Common Courtesy (WoW)  

A very crucial element to playing any on-line game is treating others with respect. The people you play with now will most likely run into you again on another day. Treating others with respect is important in a world where cooperation is often necessary.

There are a good number of different ways to interact with other players. Most of this is common sense, but try to keep each of the following in mind:

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Basic Communication

  • Players do not like to be spammed or otherwise repeatedly harassed. This can be in private messages like whispers or in the trade channel.
  • Within reason, use complete words and sentences. no1 liks 2 try 2 figur wat u mean al teh tim. Typing like that does not make you cool, and it does make you unintelligble (as well as possibly unintelligent.)
  • Don't belittle others. There are times when a conversation will get heated, but there's rarely a good reason to call someone a four-letter word, and you can be reported for violating the Terms of Service. People also generally don't appreciate being told to play the way you expect them to -- it is reasonable to expect a priest to heal for a group when they are the only healer available. It is not reasonable to expect them to go back to town and respec Holy.
  • Don't spam trade chat with you own troubles. This makes it very difficult for people to sell anything or recieve the services they wish to purchase.
  • Avoid randomly inviting people to sign guild charters. Politely ask if they care to join, or if they could do you the favor of signing to get your guild started.

Group Interaction

  • Do not randomly invite people to a group without discussing it with them first. Some players may accept, but others greatly resent blind invites. This also goes for inviting people to join your guild. Ask first and you will find you get better results and make more friends.
  • Make sure everyone is clear about the goals of the party before beginning. For example, Blackrock Depths is an instance that is split into two separate halves. The first gives you a key to reach the second. A player that finds out after they get there that you already have a key and are only doing the second half may get upset because they wanted something from the first part of the zone.
  • Do not join a group you cannot be prepared to finish, or at least be clear about what you can do. Also make sure you show up to a group prepared -- repair your armor before you get there, make sure you have enough ammo, stock up on food for youself (and your pet) unless you have spoken to the mage or another person in the group already who has offered to provide this for you.
  • Know your role in the group, and fill it appropriately. Even if you don't like healing, if this is what you and the group agreed, this is what they need from you. If you are a class that can fill a role that you don't want to do, be clear about this from the beginning.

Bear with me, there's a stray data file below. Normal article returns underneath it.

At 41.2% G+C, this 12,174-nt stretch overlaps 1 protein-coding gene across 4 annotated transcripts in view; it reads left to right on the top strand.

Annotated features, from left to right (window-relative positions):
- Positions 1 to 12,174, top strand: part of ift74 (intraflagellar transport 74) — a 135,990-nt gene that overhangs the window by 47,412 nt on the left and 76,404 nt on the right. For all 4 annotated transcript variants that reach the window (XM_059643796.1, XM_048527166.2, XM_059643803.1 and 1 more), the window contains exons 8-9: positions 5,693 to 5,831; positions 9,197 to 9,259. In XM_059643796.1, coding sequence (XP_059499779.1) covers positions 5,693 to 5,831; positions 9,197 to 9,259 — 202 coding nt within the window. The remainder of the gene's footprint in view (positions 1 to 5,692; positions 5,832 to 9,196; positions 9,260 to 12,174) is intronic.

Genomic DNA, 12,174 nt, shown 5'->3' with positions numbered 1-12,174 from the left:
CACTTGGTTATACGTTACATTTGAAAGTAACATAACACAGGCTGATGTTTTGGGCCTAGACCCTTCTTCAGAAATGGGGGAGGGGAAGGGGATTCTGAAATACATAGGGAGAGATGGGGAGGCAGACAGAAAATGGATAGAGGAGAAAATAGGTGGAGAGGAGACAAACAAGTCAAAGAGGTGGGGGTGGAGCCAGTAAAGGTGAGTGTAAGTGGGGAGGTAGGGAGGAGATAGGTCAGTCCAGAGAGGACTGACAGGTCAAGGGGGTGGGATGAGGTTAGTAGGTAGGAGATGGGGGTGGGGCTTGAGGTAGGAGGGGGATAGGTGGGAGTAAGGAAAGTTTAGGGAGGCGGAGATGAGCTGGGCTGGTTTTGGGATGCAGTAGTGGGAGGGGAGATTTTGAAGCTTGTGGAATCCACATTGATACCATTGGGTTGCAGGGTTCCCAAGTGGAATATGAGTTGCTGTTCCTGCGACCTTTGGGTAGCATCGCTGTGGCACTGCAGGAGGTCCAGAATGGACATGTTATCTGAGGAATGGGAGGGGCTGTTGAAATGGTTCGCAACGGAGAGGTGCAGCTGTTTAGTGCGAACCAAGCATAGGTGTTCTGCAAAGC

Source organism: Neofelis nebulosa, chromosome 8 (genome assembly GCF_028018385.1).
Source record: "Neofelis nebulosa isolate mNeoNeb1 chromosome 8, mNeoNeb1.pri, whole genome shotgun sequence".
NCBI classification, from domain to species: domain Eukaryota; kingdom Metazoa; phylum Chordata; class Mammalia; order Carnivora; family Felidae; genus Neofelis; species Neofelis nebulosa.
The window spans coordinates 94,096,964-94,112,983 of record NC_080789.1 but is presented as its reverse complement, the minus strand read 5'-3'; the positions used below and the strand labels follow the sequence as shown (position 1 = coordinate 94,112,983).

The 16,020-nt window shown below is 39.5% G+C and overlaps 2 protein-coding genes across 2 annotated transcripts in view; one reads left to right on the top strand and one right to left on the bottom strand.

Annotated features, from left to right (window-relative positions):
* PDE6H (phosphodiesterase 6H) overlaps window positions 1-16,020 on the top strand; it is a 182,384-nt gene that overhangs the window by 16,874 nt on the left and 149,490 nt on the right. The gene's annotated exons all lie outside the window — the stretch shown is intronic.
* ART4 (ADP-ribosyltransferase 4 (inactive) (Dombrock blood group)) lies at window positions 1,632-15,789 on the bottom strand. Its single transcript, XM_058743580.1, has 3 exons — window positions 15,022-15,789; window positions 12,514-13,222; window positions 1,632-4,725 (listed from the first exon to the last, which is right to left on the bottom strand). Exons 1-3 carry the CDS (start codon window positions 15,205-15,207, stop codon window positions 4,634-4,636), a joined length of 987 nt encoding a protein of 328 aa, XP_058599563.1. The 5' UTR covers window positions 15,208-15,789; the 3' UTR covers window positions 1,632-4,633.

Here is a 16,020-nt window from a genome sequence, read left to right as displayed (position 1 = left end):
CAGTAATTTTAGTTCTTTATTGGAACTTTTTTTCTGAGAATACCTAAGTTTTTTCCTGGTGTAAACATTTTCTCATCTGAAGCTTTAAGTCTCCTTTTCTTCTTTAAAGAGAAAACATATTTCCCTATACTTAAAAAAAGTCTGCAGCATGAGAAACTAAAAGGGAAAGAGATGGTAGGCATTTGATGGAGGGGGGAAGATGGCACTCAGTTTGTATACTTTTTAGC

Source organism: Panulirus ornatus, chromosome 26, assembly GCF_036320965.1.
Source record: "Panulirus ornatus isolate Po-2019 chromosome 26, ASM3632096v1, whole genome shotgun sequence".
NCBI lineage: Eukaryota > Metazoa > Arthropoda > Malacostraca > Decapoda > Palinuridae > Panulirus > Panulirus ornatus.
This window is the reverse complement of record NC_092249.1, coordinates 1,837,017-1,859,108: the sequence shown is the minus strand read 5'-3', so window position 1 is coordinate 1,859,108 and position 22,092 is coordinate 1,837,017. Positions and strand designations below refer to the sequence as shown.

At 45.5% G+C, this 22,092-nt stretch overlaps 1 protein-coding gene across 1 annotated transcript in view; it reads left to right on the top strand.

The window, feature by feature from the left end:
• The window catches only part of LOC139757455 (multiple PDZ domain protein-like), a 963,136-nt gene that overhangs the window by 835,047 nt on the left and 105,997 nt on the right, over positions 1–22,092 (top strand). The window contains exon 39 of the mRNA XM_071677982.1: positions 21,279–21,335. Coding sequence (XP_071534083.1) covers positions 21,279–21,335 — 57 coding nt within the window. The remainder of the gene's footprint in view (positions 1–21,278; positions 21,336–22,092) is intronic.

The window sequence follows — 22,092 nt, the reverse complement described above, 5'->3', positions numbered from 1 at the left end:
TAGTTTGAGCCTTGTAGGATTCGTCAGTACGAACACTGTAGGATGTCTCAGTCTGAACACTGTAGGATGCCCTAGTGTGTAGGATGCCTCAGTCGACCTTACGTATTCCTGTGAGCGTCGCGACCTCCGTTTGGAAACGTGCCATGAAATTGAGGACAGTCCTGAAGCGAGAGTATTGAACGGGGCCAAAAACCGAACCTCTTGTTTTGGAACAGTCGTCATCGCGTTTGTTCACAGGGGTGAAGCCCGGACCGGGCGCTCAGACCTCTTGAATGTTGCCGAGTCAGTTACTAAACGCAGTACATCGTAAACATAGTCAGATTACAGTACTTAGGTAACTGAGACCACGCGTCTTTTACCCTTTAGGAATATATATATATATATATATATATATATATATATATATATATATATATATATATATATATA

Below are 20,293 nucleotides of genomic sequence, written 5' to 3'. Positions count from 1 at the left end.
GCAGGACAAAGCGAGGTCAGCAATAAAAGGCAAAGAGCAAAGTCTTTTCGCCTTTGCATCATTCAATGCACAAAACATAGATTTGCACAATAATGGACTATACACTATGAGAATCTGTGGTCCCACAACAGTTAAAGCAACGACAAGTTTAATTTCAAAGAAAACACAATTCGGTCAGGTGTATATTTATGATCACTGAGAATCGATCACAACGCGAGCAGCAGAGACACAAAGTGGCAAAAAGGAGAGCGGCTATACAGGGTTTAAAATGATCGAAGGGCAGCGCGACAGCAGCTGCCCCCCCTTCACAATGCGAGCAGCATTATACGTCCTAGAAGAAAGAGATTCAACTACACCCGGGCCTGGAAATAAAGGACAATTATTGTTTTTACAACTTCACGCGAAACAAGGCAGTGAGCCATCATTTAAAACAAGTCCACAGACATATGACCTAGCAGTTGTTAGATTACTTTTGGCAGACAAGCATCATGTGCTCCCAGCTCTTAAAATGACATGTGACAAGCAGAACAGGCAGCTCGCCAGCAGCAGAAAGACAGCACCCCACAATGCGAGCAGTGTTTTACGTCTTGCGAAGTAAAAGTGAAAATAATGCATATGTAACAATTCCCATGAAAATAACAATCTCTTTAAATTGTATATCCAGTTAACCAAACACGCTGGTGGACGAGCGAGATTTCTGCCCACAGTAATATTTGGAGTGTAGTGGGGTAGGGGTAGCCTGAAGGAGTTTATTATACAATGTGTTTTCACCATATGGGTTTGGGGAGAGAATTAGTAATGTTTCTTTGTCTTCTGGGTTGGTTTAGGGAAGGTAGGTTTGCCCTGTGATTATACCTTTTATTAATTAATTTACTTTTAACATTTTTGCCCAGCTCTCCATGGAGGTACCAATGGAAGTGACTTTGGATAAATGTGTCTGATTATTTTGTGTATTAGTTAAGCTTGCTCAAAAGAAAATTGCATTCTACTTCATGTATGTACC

• Let one person lead. Let one person pull. If that person isn't doing their job well, or needs help, offer it, but don't boorishly do your own thing. This is a very good way to get yourself not invited to groups again, even if you weren't the one who screwed up.


  • Loot rules should be in place before any loot drops. If nothing is said, the accepted standard is to roll greed on all greens, and pass on any blues or boss drops you have no direct use for. Enchanters will sometimes roll greed on these items, so roll need if you need those.
  • Do not be a Loot Whore. That is, do not attempt to take every single item from the group because you are greedy. It may help you for now, but you will have a hard time getting groups in the future.
  • Worse still, do not be a Ninja. A ninja is a player who quickly takes a valuable item and leaves the group before anyone can react, either because it's a very useful item that they face competition for or because it's very valuable to sell. Rest assured, word will get around about you if you are a ninja.
  • Raiding guilds will often have their own standards for how loot is done. Know them for your own guild.

While Soloing

  • Don't run up and steal a treasure chest or an ore node from someone who was obviously fighting their way to it.
  • When you have a common quest goal with someone else, try to work with them rather than against them.
  • If you see another person obviously preparing to attack a target i.e. sending their Voidwalker in to the target, don't purposely mount up so that you can beat them to the first blow. Let them take that one, and you go to the next one.
  • If you show up to the spawn of an escort quest, and someone else has just taken the NPC and is walking away, don't pull every mob in the area onto the NPC so that the other person fails the quest. Instead, wait the 3 minutes it takes to complete it, and then take your turn.

In PvP

  • All bets are off during PvP. While many players have a code of conduct they follow, and try to be respectful of others to engage in fair battles to challenge their skill rather than their opportunism, other players believe in "red = dead." Short of exploits, there's often very little that doesn't go in PvP.
  • It is usually considered polite to not begin combat with players many levels lower than you.
  • Don't /spit, /laugh or those kind of things after defeating someone.

This page last modified 2008-06-24 10:22:38.